Please note that I didn’t say anything about offshore or India. I suspect that the majority of most NFFs employees will be in the U.S., and most already have a combination of onshore and offshore resources.

So will the NFFs be perfect? No. They will have lots of problems, which one can easily identify. But their strengths are significant and will open up opportunities for them and for clients. In a world where the non-legal press is increasingly oriented toward the normalization of law, NFFs will be a component of that normalization. I am speaking at an NFF conference in Los Angeles in October and can report more of what I learn then.

After a recent post, one ABA colleague challenged me to provide specific suggestions for how to deal with the changes we describe. So here goes:

A. Do a rigorous inventory of your process and content Work. Don’t just sit around and persuade yourself that everything you do is advocacy and counseling: Do a force-ranking of your time from five largest recent matters and characterize at least 25 percent as process and 15 percent as content. Then look at that work and ask yourself the Jack Welch question: If you were starting a new business to do that better, faster and cheaper, how would you do it?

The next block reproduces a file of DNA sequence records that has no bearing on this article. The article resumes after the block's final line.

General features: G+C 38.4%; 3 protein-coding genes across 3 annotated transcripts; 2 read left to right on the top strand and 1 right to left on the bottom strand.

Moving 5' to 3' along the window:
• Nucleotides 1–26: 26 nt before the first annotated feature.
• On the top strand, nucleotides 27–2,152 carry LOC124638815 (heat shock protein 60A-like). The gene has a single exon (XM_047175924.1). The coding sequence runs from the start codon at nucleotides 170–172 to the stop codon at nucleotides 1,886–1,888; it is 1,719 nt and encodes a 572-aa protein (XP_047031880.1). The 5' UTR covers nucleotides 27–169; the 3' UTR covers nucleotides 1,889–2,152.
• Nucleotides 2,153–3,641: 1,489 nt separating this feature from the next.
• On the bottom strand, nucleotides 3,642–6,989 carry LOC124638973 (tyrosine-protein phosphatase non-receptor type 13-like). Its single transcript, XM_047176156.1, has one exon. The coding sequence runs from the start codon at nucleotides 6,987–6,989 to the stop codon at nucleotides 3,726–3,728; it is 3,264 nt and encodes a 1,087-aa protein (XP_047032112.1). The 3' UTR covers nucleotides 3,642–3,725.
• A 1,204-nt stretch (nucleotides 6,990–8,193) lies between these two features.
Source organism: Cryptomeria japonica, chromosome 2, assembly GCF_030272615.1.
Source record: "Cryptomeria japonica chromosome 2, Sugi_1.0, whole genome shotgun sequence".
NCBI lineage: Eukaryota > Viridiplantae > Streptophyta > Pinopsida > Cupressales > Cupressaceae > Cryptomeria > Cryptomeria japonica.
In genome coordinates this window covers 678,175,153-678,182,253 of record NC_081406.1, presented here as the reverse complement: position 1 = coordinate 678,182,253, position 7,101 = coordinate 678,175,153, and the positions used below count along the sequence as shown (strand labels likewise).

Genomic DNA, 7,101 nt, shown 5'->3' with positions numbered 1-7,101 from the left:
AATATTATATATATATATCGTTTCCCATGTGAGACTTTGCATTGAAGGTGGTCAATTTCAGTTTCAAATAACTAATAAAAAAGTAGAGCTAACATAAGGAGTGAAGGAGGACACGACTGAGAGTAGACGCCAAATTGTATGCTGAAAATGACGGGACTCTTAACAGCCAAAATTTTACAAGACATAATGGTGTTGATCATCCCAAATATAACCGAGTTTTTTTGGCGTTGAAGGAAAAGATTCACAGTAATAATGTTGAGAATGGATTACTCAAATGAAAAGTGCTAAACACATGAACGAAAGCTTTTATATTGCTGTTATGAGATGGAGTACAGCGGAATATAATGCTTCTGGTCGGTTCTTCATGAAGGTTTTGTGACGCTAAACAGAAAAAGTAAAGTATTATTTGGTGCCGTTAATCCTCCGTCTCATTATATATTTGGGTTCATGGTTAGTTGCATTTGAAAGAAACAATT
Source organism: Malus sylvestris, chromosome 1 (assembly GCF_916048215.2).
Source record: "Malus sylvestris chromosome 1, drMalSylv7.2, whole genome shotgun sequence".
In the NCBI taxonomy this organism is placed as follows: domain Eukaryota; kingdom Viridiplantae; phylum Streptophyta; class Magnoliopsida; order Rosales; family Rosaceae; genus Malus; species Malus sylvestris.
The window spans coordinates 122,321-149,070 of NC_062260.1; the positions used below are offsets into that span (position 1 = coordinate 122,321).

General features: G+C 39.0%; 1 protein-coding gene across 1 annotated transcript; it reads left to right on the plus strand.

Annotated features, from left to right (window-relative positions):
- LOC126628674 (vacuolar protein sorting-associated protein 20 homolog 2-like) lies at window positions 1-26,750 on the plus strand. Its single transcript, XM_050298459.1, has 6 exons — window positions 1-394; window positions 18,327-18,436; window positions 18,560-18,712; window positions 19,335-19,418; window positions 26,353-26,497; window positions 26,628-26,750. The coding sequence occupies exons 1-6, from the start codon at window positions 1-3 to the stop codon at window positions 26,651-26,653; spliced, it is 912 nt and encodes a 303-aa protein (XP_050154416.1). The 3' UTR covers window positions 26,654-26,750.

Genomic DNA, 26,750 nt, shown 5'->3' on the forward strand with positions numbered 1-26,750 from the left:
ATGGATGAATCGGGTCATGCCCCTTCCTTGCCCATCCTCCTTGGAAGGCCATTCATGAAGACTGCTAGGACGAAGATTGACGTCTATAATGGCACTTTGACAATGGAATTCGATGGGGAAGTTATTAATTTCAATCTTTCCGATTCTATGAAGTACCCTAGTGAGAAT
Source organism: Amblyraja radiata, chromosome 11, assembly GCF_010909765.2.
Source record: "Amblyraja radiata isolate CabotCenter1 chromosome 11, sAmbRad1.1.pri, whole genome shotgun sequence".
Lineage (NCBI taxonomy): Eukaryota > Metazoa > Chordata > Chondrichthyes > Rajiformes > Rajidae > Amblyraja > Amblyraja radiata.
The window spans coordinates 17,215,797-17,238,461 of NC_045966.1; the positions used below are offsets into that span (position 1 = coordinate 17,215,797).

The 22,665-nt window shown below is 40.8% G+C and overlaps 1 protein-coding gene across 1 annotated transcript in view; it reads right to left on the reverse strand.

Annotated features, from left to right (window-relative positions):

B. Study the methods of the NFFs. Go to websites for Integreon, Axiom and NovusLaw and others and really understand what they’re saying. Don’t dismiss it as “jargon” or “buzzwords.” (What do you think nonlawyers think of words like indemnification or disclosure? All specialized language sounds jargony to the nonspecialist.)

C. Develop an alliance with an NFF. Pick one and do a project with that firm.

D. Ask your clients for systematic feedback, and discuss with them how to do process work more efficiently.

Paul Lippe is the founder and CEO of the Legal OnRamp, a Silicon Valley-based initiative founded in cooperation with Cisco Systems to improve legal quality and efficiency through collaboration, automation and process re-engineering. Lippe formerly was an executive at the electronic design automation company Synopsys and later was CEO of Stanford SKOLAR, a medical digital library and e-learning company sponsored by Stanford Medical School.

Editor’s note: The New Normal is an ongoing discussion between Paul Lippe, the CEO of Legal OnRamp, and Patrick Lamb, founding member of Valorem Law Group. Paul and Pat spend a lot of time thinking, writing and speaking about the changes occurring in the delivery of legal services. We hope you will join their discussions.